GOP to drive 'war on coal' line in 2014 races

The Obama administration's alleged "war on coal" is set to become a prime target for Republicans during the 2014 election cycle.

Sen. Rand PaulRandal (Rand) Howard PaulLexington mayor launches bid for Congress Trump-free Kennedy Center Honors avoids politics Meet the Iran hawk who could be Trump's next secretary of State MORE (R-Ky.) said the administration's carbon pollution regulations for power plants and attacks on the coal industry would "absolutely" be a key issue in the 2014 elections.

"I think it will be big in the West Virginia election with the Senate seat there," Paul told The Hill during a coal industry-sponsored rally at the Capitol on Tuesday. 

Paul targeted Sen. Jay RockefellerJay RockefellerOvernight Tech: Trump nominates Dem to FCC | Facebook pulls suspected baseball gunman's pages | Uber board member resigns after sexist comment Trump nominates former FCC Dem for another term Obama to preserve torture report in presidential papers MORE (D), who decided earlier this year not to seek reelection in 2014.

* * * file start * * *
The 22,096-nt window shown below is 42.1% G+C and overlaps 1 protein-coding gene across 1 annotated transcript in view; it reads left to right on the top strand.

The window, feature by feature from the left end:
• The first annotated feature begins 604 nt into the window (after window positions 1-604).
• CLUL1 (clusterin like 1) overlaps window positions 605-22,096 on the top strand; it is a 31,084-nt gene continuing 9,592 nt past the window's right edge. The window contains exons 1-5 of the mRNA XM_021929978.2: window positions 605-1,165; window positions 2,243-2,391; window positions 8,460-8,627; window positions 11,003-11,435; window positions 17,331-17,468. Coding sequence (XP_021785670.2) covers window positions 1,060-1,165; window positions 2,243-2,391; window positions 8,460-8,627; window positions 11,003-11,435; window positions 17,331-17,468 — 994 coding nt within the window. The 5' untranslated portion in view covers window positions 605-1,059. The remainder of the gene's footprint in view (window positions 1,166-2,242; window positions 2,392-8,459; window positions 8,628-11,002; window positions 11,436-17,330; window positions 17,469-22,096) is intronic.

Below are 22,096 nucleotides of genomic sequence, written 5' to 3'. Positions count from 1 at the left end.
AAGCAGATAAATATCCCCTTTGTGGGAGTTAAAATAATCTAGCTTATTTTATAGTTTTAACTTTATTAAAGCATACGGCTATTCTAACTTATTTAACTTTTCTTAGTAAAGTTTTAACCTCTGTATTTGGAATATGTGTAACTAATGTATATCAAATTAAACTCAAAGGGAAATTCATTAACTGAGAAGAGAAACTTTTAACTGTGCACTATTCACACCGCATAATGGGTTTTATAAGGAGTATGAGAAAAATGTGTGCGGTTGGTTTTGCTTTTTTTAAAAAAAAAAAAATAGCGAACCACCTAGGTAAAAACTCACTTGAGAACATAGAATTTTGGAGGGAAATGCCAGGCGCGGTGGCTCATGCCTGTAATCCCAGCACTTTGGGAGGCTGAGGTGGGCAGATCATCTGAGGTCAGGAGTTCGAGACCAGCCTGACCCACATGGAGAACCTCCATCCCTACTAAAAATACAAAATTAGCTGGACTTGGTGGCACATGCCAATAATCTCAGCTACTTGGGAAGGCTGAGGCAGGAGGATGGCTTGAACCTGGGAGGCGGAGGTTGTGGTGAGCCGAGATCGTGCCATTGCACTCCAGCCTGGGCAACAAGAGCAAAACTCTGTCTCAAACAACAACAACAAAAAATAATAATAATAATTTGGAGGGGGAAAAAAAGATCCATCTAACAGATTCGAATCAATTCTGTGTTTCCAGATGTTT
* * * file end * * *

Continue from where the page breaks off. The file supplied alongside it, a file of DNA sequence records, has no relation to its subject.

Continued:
"Rockefeller hasn't represented West Virginia for quite awhile and I think that West Virginia in all likelihood is going to elect somebody that will represent their coal interests better."

Rockefeller has made it no secret that he supports the Environmental Protection Agency's regulations.

"These rules will only work if we act now to strengthen our investment in clean coal technology and to advance public-private partnerships more seriously than ever. West Virginia and America have overcome far greater technological obstacles than this one, and I refuse to believe we can't do it again,” Rockefeller said in a statement in September.

Rep. David McKinley (R-W.Va.) also said Tuesday that the GOP would push to make people aware of the consequences of the new regulations that drive a hard line on carbon pollution.

"We want to burn coal but I know we have to burn it cleaner, more efficiently and we can do that," McKinley said. "It will very definitely be on everyone's agenda come 2014."

Sen. Joe ManchinJoseph (Joe) ManchinTrump rips Dems a day ahead of key White House meeting Senate panel moves forward with bill to roll back Dodd-Frank Wealthy outsiders threaten to shake up GOP Senate primaries MORE (D-W.Va.), one of the few Democrats to speak at the rally, apologized for the dysfunction in Washington.

"There shouldn't be a man woman or child who shouldn't say a prayer for a coal miner," Manchin said.

When asked if he is worried that members of his party would be edged out in 2014, Manchin repeated over-and-over, "I just want reasonable people to work with."